Following their popular House Racks Pack, Undrgrnd Sounds’ latest Ableton-optimized package features a substantial library of classic analog synths racked up for easy use in Live. Comprising over 8 GB of multisamples recorded from infamous Roland, Sequential Circuits, Oberheim and Korg hardware, Synthology comes equipped with 148 individual racks grouped into three primary categories: Bass, Synth, and Chords.
All three sections are composed of roughly 50 racks programmed for optimal performance and Push integration: macros are nicely assigned for creative starting points, while clever velocity and aftertouch assignments allow for maximum expressivity via pad input. Additional effects are included on a per-rack basis, adding welcome embellishment and reinforcement where Undrgrnd deemed appropriate. Live’s Rack system being open to user editing, effects can be deactivated or replaced as needed.
Those seeking sounds based on their particular hardware source may find themselves frustrated: each rack and corresponding sample has been given an independent name with no indication of the synth it was recorded from. While the appetizing vegetable-oriented names might make you hungry, they won’t necessarily help you hone in on specific tonal characteristics. That said, Synthology’s racks are easily previewed in Live’s Browser, so while their source might remain a mystery, it’s not difficult to find suitable sounds by ear.
Synthology’s Bass racks provide a range of ideally monophonic sounds ready to be sequenced and tweaked. While certain racks seemed to benefit from more coaxing than others, quite a few seemed more suitable as leads than bass tones, as only a handful naturally provided the low-end content I would normally look for in a bass patch – not to say they aren’t useful, but perhaps misleadingly categorized.
In comparison, the Synth racks, while more obviously geared towards lead-type sounds also contained a few patches with solid low end. The occasional extreme pitch envelope or other unorthodox default settings – sometimes contained within multiple nested audio effect racks – necessitated a degree of tweaking that some users might find troublesome, but as starting points, the Synth racks worked great overall.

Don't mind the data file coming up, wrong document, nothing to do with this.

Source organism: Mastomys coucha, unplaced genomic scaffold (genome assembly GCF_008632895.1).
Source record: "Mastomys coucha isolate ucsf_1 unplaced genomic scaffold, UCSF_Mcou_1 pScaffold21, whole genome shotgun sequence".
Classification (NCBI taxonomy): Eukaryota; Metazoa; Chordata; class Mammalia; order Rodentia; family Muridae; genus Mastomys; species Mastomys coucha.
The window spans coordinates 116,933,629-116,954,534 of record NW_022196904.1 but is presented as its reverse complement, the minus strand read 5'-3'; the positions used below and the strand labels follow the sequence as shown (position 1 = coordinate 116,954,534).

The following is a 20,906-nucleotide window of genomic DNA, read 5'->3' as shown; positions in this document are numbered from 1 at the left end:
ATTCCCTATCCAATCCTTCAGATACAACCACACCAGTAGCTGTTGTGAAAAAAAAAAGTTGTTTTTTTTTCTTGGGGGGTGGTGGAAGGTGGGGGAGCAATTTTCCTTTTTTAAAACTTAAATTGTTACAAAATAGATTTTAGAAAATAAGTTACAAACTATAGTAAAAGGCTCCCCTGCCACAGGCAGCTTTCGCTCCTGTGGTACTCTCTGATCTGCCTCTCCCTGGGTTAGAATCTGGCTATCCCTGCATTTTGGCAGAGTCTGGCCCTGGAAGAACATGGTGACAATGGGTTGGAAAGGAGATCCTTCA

The Chord category provides a range of thick harmonic sounds ready for creative sequencing and playback. Perhaps the most rewarding category in the pack, the unique Chord Inversion macro allows for unique voicing and enhanced expressivity with a simple twist of the dial. Simply retriggering the same note with a bit of creative Chord Inversion automation quickly yields satisfying results.
While you’ll likely find it’s a more efficient use of your processor to load individual instrument racks, Synthology comes packaged with four handy SELECTOR Racks, grouped by category: Bass, Synth, Classic Chords, and Contemporary Chords. Each SELECTOR Rack contains all of the individual racks in the corresponding category, each assigned to the Chain Selector, which is then assigned to a Selector macro for quick access to all the Synthology sounds. Designed for ease of access on high end systems, automation of the Selector Macro can also be a shortcut to nifty multi-sound patterns.
While certain features of Synthology’s rack configurations may not be to everyone’s taste, the core samples are available independently – so even if you don’t find the Racks particularly helpful for your workflow, at the very least you’re getting a sizable library of raw analog components. If you’re looking for juicy analog sounds, it might be difficult to find a larger collection available at this price point. Throw in the Push-friendly rack configurations and Synthology should provide a solid starting point for producers in a wide range of modern electronic genres.
Pros: Solid sounds, clever Macros, controller-friendly.
Cons: Unorthodox effect configurations and patch titles, not exactly brimming with low-end content.